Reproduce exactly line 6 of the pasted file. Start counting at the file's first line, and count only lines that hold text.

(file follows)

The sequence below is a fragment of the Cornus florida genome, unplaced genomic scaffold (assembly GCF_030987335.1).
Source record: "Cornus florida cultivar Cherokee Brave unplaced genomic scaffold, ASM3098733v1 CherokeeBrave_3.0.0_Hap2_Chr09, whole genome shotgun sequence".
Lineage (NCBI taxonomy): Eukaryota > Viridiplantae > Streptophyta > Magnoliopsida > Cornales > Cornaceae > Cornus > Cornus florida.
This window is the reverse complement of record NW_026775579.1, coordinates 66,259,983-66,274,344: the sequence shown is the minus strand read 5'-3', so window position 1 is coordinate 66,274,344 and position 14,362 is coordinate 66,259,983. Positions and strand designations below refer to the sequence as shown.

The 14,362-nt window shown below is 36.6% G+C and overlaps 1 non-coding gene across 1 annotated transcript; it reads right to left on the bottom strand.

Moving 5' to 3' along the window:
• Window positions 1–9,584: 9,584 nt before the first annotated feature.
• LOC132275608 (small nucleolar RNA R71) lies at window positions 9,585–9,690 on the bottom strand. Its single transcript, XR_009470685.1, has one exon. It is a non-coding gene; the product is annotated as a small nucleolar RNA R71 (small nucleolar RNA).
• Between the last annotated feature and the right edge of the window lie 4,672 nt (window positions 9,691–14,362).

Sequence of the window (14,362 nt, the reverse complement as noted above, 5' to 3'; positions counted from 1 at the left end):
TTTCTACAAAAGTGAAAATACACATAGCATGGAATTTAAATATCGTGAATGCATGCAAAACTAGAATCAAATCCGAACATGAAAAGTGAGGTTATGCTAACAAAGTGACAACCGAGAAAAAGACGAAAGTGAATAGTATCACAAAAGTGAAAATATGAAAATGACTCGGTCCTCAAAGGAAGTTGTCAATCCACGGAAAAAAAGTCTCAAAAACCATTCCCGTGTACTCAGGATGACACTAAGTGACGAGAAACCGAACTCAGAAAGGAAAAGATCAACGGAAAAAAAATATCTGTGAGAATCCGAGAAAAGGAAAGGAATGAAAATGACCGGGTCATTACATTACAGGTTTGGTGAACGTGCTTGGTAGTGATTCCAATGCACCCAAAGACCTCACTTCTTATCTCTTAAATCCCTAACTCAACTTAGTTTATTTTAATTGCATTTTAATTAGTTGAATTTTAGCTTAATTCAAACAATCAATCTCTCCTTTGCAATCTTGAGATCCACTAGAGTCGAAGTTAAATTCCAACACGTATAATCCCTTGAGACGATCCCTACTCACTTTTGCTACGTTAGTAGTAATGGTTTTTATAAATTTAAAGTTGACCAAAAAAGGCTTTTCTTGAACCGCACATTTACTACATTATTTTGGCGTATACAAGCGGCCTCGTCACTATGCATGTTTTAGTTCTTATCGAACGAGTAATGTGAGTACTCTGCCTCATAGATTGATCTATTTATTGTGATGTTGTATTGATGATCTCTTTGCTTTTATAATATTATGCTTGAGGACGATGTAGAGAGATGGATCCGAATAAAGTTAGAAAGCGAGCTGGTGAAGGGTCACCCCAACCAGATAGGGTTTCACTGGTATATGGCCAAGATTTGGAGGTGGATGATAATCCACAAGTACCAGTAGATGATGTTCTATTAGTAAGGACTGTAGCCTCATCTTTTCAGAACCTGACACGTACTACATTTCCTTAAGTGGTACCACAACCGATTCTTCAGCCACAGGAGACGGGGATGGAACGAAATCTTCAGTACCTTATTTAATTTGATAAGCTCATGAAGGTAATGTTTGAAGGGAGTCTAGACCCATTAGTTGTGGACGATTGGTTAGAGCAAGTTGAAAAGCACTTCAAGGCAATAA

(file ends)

Moving 5' to 3' along the window: